The Minangkabau: Mixing Islam and Matriarchy
This matriarchal society of Muslims in Indonesia reminds us that religion and culture are never cut from whole cloth.

Decolonizing My Mind
On the politics surrounding the arrival and the spread of English in the colonies and the peculiar world of the Indian writer in English.

The Other Swastika
Can the symbol ever be redeemed in the eyes of the West? What might be lost and what could be gained in the possibility of doing so?

War and the American Republic
With the end of combat operations in Iraq, a fresh look under the hood of American jingoism.

As Though We Were Immortal
Some travel impressions prompted by the living and the dead of Varanasi, India.

Indigenous Aryans?
Few topics in ancient history are as disputed today as the origins of the Indo-Aryans in ancient Indiadisputed not in the echelons of scholarship committed to facts and the dialectical process, but by a powerful religious, nationalistic, or otherwise misguided brand of historiography.

What Confucius Said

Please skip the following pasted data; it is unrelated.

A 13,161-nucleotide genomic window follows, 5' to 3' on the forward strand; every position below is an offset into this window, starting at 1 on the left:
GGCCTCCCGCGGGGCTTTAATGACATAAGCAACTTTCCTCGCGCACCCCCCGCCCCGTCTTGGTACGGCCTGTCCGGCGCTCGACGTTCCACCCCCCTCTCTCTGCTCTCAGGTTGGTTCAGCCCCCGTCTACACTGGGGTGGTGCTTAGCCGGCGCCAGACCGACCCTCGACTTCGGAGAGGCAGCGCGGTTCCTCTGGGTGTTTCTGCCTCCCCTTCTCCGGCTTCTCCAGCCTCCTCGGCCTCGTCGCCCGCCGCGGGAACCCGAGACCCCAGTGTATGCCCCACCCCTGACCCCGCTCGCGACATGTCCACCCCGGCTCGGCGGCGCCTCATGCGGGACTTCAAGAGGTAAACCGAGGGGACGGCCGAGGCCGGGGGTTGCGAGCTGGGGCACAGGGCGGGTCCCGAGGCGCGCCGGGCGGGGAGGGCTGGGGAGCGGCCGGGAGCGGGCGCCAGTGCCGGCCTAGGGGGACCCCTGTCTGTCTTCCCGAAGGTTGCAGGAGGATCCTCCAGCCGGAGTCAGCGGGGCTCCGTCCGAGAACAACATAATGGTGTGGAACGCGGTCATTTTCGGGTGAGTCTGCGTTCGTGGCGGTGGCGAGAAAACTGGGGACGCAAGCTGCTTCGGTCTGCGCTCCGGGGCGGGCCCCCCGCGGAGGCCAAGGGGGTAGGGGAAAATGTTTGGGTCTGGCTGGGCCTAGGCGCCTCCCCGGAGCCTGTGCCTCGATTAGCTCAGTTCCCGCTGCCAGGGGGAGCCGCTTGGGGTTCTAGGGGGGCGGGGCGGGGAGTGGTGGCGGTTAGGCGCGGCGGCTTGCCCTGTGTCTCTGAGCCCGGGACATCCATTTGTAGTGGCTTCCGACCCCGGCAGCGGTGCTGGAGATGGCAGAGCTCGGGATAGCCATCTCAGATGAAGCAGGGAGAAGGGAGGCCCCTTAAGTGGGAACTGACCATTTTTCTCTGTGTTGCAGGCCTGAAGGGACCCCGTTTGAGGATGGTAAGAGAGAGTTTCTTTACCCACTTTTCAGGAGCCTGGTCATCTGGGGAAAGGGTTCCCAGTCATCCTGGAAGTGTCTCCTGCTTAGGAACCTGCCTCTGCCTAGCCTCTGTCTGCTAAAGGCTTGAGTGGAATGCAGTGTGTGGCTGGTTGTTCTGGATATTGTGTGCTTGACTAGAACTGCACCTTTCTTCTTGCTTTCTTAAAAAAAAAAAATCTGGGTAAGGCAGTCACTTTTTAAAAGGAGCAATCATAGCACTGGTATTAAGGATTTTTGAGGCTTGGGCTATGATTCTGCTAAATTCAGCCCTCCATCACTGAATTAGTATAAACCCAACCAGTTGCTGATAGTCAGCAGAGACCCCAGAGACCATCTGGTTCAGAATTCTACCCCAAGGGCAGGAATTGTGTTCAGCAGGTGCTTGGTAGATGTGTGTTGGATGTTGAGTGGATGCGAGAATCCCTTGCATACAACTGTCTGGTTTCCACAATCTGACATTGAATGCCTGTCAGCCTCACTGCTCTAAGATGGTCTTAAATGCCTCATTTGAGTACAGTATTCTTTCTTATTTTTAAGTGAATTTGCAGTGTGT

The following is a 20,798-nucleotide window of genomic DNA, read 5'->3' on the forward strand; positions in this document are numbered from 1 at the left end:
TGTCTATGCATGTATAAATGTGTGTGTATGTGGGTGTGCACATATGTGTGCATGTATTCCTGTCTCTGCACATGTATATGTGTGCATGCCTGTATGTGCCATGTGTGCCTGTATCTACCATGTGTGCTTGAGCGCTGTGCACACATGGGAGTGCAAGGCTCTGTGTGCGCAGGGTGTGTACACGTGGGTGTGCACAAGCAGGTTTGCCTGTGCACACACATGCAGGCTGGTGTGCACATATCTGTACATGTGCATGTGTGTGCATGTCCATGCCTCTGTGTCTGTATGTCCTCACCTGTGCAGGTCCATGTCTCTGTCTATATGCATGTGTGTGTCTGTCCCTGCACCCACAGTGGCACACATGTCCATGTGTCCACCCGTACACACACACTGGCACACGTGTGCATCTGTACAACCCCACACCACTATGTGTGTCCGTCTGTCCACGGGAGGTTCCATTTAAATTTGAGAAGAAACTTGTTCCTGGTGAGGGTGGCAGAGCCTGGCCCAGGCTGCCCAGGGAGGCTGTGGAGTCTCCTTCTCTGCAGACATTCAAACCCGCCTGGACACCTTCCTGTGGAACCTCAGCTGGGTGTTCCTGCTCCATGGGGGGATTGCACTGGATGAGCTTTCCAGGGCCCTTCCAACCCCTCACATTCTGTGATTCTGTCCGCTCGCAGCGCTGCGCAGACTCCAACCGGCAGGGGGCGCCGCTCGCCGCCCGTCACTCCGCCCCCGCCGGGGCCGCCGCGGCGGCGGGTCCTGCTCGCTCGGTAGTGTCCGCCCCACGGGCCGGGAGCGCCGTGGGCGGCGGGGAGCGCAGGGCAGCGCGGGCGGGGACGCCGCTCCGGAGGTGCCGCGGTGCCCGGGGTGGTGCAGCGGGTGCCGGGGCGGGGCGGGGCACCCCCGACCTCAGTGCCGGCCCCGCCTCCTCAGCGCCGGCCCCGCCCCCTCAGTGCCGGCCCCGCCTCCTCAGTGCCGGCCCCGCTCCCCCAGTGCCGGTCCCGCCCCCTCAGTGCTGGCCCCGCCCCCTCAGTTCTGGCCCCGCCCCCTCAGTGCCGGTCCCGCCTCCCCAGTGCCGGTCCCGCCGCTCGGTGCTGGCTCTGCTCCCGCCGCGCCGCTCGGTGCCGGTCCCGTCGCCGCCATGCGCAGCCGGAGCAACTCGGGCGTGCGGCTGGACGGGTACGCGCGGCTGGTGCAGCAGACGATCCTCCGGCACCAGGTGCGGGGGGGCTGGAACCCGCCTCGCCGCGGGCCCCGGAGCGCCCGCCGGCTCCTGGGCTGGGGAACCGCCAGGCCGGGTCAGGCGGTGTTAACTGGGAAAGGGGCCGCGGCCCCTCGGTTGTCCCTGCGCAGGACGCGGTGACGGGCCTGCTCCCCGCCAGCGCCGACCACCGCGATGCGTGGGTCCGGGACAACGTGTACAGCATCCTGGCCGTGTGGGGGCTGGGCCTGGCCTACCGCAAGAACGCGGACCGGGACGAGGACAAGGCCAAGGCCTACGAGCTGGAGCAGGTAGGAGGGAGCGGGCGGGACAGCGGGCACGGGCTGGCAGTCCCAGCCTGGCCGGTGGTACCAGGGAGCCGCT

No person has left a deeper mark on Chinese culture than Confucius, who lived 2500 years ago in an age of social turmoil.

America, the Cold War, and the Taliban
The roots of transnational Islamic terrorism lie not so much in culture and the Qur’an as in politics and the conduct of the Cold War in Afghanistan.

Atheistic Materialism in Ancient India
It comes as a surprise to many that in ancient "spiritual" India, atheistic materialism was a major force to reckon with, led by the Carvakas who predate even the Buddhists.

On the Void of Nagarjuna
The works of Nagarjuna, a Buddhist monk-philosopher who lived in South India 1800 years ago in a city we call Nagarjunakonda, represent "something of a watershed ... in the history of philosophy as a whole."

On Knowledge Without Wisdom